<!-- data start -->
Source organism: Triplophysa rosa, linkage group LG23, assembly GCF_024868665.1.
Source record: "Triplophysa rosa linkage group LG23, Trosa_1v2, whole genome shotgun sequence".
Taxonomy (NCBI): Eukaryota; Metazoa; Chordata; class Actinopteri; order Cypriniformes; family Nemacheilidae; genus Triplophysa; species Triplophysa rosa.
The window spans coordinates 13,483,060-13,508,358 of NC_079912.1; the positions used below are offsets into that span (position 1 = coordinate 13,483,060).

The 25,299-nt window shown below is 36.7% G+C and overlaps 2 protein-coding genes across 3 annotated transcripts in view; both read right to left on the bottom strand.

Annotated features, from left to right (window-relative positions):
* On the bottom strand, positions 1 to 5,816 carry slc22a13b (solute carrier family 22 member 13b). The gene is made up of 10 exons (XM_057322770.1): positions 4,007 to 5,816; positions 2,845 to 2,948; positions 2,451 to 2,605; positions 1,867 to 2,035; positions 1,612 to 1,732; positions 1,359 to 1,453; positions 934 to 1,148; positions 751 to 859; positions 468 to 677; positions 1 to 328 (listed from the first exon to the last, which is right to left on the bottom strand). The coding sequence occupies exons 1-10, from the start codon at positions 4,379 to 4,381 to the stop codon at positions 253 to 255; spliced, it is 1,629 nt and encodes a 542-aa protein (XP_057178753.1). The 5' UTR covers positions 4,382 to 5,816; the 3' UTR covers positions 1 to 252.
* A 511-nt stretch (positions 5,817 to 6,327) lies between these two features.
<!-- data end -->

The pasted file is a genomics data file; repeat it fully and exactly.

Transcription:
Source organism: Triplophysa rosa, linkage group LG23, assembly GCF_024868665.1.
Source record: "Triplophysa rosa linkage group LG23, Trosa_1v2, whole genome shotgun sequence".
Taxonomy (NCBI): Eukaryota; Metazoa; Chordata; class Actinopteri; order Cypriniformes; family Nemacheilidae; genus Triplophysa; species Triplophysa rosa.
The window spans coordinates 13,483,060-13,508,358 of NC_079912.1; the positions used below are offsets into that span (position 1 = coordinate 13,483,060).

The 25,299-nt window shown below is 36.7% G+C and overlaps 2 protein-coding genes across 3 annotated transcripts in view; both read right to left on the bottom strand.

Annotated features, from left to right (window-relative positions):
* On the bottom strand, positions 1 to 5,816 carry slc22a13b (solute carrier family 22 member 13b). The gene is made up of 10 exons (XM_057322770.1): positions 4,007 to 5,816; positions 2,845 to 2,948; positions 2,451 to 2,605; positions 1,867 to 2,035; positions 1,612 to 1,732; positions 1,359 to 1,453; positions 934 to 1,148; positions 751 to 859; positions 468 to 677; positions 1 to 328 (listed from the first exon to the last, which is right to left on the bottom strand). The coding sequence occupies exons 1-10, from the start codon at positions 4,379 to 4,381 to the stop codon at positions 253 to 255; spliced, it is 1,629 nt and encodes a 542-aa protein (XP_057178753.1). The 5' UTR covers positions 4,382 to 5,816; the 3' UTR covers positions 1 to 252.
* A 511-nt stretch (positions 5,817 to 6,327) lies between these two features.